South Africa hosted the 28th World Economic Forum (WEF) on Africa in September 2019. The WEF is well-known for its annual meeting in Davos, Switzerland, but this meeting held in Cape Town focused on Africa with the theme of “Inclusive Growth in the Fourth Industrial Revolution.” While Industry 4.0 offers exciting opportunities for African manufacturers and small and medium enterprises, a number of obstacles have to be address for Africa to benefit from and take advantage of Industry 4.0.
Current economic climate of Africa
The economic growth in Africa accelerated in the early 2000s thanks to a commodity price boom. Rising prices for industrial inputs such as copper, zinc, and nickel mainly driven by new demand in China resulted in meant higher incomes and more investment on the resource-rich continent. However, the growth stagnated since 2009 due to the financial crisis, slowing down of China’s growth, and slump of commodity price. African economy picked up again from 2017. The GDP growth rate of Africa in 2018 and 2019 was 3.1% and 3.4%, and the economy is projected to grow 3.9% and 4.1% in 2020 and 2021 (the estimate by African Development Bank was made before the Covid-19 pandemic. African Union recently announced that the African economy is likely to shrink in 2020 because of the pandemic).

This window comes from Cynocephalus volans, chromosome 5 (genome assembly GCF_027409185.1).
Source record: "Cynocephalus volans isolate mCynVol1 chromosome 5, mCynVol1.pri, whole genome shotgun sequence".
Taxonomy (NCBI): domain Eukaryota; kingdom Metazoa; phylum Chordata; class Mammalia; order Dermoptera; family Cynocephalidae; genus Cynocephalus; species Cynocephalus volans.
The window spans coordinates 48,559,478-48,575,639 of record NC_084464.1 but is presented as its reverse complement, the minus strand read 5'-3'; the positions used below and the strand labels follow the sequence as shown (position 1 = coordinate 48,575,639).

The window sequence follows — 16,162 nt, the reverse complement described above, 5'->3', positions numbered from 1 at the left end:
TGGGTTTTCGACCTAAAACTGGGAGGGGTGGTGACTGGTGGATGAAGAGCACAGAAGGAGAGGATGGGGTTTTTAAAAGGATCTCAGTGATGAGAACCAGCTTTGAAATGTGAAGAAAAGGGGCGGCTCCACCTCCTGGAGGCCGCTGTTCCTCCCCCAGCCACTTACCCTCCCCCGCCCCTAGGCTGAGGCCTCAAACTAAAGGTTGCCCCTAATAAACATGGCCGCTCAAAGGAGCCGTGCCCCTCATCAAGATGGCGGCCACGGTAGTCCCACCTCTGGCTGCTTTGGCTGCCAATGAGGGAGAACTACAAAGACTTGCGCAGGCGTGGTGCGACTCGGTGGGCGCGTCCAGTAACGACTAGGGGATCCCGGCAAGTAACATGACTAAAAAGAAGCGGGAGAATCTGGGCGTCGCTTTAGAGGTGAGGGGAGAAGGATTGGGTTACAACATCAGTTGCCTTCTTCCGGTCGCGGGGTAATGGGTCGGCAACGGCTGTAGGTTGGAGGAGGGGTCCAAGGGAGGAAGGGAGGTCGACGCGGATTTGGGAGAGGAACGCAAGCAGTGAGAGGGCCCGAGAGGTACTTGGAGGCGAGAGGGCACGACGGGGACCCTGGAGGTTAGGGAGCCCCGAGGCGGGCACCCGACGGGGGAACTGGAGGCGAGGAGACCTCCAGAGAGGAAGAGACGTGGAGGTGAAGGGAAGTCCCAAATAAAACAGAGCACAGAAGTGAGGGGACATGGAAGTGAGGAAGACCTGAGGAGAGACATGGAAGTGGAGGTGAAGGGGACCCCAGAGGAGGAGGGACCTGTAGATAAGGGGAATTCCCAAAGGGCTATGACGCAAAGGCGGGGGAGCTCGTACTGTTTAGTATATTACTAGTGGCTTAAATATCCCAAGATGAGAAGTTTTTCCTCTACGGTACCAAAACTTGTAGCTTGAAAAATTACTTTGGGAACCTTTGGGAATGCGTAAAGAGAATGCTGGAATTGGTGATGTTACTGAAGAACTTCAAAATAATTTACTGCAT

Africa is a large and growing market. 1.27 billion people or 17% of the world’s population live in Africa in 2018. The continent’s population is projected to grow to 1.7 billion (20% of the world’s population) by 2030 and 2.5 billion (25% of the world’s population). Africa could become an important market for Japanese companies as domestic market in Japan continues to shrink due to decreasing population. Increasing population means that job creation is a top priority for Africa. It is a huge challenge for Africa to take advantage of the opportunities of Industry 4.0 while at the same time managing its unwelcome effects – such as jobless caused by automation. In 2018, Accenture warned that around 5.7 million jobs in South Africa, or 35% of country’s job, will be at risk over the next seven years due to digital automation (More recently, African Union warned that some 20 million jobs are at risk in Africa as the continent’s economies are projected to shrink this year due to the impact of the Covid-19 pandemic).
Drone to bypass the infrastructure challenge